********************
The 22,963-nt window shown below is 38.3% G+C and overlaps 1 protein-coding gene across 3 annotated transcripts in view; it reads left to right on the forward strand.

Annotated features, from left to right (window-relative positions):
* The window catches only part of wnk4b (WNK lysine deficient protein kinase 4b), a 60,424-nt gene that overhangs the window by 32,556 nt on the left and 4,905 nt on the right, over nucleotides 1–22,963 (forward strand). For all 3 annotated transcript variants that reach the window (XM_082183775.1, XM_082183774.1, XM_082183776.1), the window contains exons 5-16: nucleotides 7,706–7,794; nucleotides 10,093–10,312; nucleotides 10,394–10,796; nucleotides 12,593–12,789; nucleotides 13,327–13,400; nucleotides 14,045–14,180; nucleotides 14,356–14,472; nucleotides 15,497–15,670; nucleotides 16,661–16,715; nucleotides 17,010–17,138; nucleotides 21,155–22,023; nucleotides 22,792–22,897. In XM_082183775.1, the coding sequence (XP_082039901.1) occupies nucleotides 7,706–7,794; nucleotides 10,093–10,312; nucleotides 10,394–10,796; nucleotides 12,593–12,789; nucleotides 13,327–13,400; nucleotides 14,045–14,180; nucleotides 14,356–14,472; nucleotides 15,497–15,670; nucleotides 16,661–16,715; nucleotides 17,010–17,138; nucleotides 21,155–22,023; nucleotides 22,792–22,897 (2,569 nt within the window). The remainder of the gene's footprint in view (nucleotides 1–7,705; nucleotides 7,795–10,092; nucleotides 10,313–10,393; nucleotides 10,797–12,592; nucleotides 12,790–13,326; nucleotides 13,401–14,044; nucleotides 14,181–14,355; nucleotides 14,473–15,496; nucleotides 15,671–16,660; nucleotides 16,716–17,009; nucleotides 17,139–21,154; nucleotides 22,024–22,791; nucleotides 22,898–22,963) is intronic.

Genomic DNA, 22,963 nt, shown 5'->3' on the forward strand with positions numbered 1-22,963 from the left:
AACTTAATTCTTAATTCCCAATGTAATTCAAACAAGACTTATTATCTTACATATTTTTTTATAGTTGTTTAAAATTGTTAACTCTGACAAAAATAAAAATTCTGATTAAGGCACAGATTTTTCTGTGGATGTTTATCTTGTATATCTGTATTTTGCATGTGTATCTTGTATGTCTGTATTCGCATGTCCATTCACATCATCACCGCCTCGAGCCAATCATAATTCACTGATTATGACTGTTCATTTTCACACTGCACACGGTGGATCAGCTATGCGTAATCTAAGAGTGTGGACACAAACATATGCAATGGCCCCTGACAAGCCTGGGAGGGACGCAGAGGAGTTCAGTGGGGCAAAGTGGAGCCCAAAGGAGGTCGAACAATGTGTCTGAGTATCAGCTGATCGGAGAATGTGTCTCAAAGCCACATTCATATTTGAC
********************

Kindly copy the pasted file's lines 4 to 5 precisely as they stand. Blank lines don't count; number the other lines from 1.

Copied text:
Genomic DNA, 22,963 nt, shown 5'->3' on the forward strand with positions numbered 1-22,963 from the left:
AACTTAATTCTTAATTCCCAATGTAATTCAAACAAGACTTATTATCTTACATATTTTTTTATAGTTGTTTAAAATTGTTAACTCTGACAAAAATAAAAATTCTGATTAAGGCACAGATTTTTCTGTGGATGTTTATCTTGTATATCTGTATTTTGCATGTGTATCTTGTATGTCTGTATTCGCATGTCCATTCACATCATCACCGCCTCGAGCCAATCATAATTCACTGATTATGACTGTTCATTTTCACACTGCACACGGTGGATCAGCTATGCGTAATCTAAGAGTGTGGACACAAACATATGCAATGGCCCCTGACAAGCCTGGGAGGGACGCAGAGGAGTTCAGTGGGGCAAAGTGGAGCCCAAAGGAGGTCGAACAATGTGTCTGAGTATCAGCTGATCGGAGAATGTGTCTCAAAGCCACATTCATATTTGAC